To feel the history of the “Greatest Generation,” I turn to Ernie Pyle, as I have this week. Looking over a calendar a few days ago, I realized that this column was to fall just shy of the 75th anniversary of D-Day, and I recalled that Pyle wrote a series of three columns describing the carnage he found on the beaches of Normandy just after the Allied invasion of Europe.
His words remain frightful and dreary, as all good stories of real war are.
But, they are optimistic, too.
I know a few men and women who can reach back to recall June 6, 1944, and I wonder if they are more, or less, uneasy with what they see in the world today when comparing it to the one they saw at barely 20 years old.
By the time American troops faced the murderous German defenses of France at Omaha and Utah Beaches, two great invasions of Nazi strangleholds — in North Africa and Italy — had already succeeded, but at a great cost. There was a reason to be upbeat, even before D-Day, that things were not going to end well for Hitler and his forces.
The columns Pyle dispatched from Normandy came within a week and a half of the day the first wave of Allied troops hit those and three other beaches. His stories are mostly about the costs of war, not just in men and materiel, but in the futures of those who did the fighting: the lives they wouldn’t have if they died, and the altered existences they were to live if they survived.
In the third column — called “A Long Thin Line of Personal Anguish” — he wrote about seeing a solder lying on the beach that he immediately assumed was dead, but was, instead, asleep, so tired that he slept where he had dropped.
In his hand, the GI held a stone from the beach, as if he had his own part of the place to take with him. Pyle also wrote of picking up a Bible he had found as he wandered, then placing it carefully back in the sand a hundred yards later, not knowing why he’d taken it in the first place. He wrote of the letters he saw, the sewing kits, the cigarettes, the bloody boots…
By living with the men who fought the war, Pyle was sensitive to who they were and what they experienced. He said war was mostly a dirty, often boring, and always a terrible business. That is the kind of thing that we need to remember this week — still in the shadow of Memorial Day — that often, sacrifice is driven by no more than a sense of obligation, a determination to pay forward freedom, not necessarily hand-off comfort or success or affluence.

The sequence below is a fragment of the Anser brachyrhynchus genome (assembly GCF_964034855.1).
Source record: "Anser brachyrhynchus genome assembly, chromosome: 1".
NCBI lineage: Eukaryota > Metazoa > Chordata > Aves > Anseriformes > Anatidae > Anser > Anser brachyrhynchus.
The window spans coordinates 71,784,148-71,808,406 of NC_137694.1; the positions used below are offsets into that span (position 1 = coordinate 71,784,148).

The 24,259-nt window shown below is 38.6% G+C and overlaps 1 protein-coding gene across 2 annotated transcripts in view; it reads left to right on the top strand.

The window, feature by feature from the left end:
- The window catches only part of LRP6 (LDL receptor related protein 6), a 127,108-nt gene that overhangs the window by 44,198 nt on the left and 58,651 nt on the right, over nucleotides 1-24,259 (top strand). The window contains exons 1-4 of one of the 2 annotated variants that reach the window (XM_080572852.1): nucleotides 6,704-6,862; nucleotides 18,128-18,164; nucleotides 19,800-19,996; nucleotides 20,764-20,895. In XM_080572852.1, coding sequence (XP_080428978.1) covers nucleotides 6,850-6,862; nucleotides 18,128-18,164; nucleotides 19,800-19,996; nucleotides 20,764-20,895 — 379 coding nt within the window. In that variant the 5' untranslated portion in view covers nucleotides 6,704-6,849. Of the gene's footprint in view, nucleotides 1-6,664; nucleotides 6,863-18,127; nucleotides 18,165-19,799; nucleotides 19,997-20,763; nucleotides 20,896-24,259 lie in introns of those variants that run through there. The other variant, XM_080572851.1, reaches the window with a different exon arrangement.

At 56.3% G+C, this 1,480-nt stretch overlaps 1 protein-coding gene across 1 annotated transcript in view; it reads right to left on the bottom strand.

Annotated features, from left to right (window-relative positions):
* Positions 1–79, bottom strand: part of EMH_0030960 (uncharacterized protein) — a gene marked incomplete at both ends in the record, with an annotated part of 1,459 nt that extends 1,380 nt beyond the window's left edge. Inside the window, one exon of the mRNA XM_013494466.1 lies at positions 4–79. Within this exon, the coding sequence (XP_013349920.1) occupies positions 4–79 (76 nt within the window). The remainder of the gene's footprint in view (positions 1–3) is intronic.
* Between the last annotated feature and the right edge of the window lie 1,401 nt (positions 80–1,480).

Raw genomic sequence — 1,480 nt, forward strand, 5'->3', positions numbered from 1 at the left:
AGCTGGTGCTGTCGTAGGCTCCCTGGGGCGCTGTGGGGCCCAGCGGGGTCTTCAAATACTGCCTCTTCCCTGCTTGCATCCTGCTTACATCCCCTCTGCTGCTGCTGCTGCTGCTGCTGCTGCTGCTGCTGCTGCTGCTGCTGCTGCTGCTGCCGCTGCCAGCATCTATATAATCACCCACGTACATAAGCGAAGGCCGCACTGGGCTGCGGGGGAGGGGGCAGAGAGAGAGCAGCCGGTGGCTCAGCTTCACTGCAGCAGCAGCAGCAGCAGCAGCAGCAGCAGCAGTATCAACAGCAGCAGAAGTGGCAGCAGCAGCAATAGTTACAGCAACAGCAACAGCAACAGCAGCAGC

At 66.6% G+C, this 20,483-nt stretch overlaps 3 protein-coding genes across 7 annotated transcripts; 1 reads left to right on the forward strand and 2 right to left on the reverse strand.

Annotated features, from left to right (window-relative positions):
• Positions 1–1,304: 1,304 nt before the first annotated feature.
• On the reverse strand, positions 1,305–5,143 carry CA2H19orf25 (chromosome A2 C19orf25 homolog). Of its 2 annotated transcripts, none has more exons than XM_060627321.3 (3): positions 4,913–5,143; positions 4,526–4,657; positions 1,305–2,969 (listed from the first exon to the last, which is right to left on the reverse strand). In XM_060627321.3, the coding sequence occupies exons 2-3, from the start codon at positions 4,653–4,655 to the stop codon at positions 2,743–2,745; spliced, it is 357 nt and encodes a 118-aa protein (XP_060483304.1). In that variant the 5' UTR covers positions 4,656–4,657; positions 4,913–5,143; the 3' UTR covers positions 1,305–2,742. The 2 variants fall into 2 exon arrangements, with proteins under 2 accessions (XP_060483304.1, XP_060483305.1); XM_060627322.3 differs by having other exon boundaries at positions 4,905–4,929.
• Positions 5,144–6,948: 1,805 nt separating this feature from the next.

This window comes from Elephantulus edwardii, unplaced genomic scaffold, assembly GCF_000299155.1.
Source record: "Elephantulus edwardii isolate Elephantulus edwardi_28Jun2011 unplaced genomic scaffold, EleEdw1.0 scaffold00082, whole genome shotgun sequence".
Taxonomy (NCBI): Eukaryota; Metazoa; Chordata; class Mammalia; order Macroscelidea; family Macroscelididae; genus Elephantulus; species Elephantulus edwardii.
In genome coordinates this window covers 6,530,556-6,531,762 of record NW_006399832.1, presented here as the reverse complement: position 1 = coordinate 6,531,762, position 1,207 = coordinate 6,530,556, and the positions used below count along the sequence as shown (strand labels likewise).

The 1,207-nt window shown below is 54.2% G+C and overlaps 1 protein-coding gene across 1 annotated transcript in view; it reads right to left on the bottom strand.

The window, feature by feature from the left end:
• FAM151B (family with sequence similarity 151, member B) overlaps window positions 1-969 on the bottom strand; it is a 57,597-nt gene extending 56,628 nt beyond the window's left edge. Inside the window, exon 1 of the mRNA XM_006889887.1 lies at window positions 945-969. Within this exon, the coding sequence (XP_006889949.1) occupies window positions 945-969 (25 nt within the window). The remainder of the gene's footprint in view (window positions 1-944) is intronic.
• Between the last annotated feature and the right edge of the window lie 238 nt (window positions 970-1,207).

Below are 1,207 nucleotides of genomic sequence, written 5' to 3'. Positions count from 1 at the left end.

My generation, and the one after it, has not gone without some disaster and discomfort and gloom. We are told that we, and our children and grandchildren, are living in an age of anxiety and uncertainty, that there seems to be a less clear line between good and evil, that we expect much and appreciate little.
I know we haven’t had nearly as much asked of us as those who fought against the Dust Bowl’s winds, the Great Depression’s hunger and World War II’s despotism. And so, if by reading about, and thinking of, and appreciating the anniversary of D-Day this Thursday is all we can do, we should do it, whether we like “history” or not.
In the first of that series from Normandy, Pyle wrote, “As one officer said, the only way to take a beach is to face it and keep going. It is costly at first, but it’s the only way. If the men are pinned down on the beach, dug in and out of action, they might as well not be there at all. They hold up the waves behind them, and nothing is being gained.”
“Our men were pinned down for a while,” the officer added, “but finally they stood up and went through, and so we took that beach and accomplished our landing. We did it with every advantage on the enemy’s side and every disadvantage on ours. In the light of a couple of days of retrospection, we sit and talk and call it a miracle that our men ever got on at all or were able to stay on.”
What those men did at Normandy was a miracle, and I see no reason why we can’t make another happen as we face our own messes now. We have to move; have to get off the beaches.
At the very least, we should appreciate a miracle when we see one.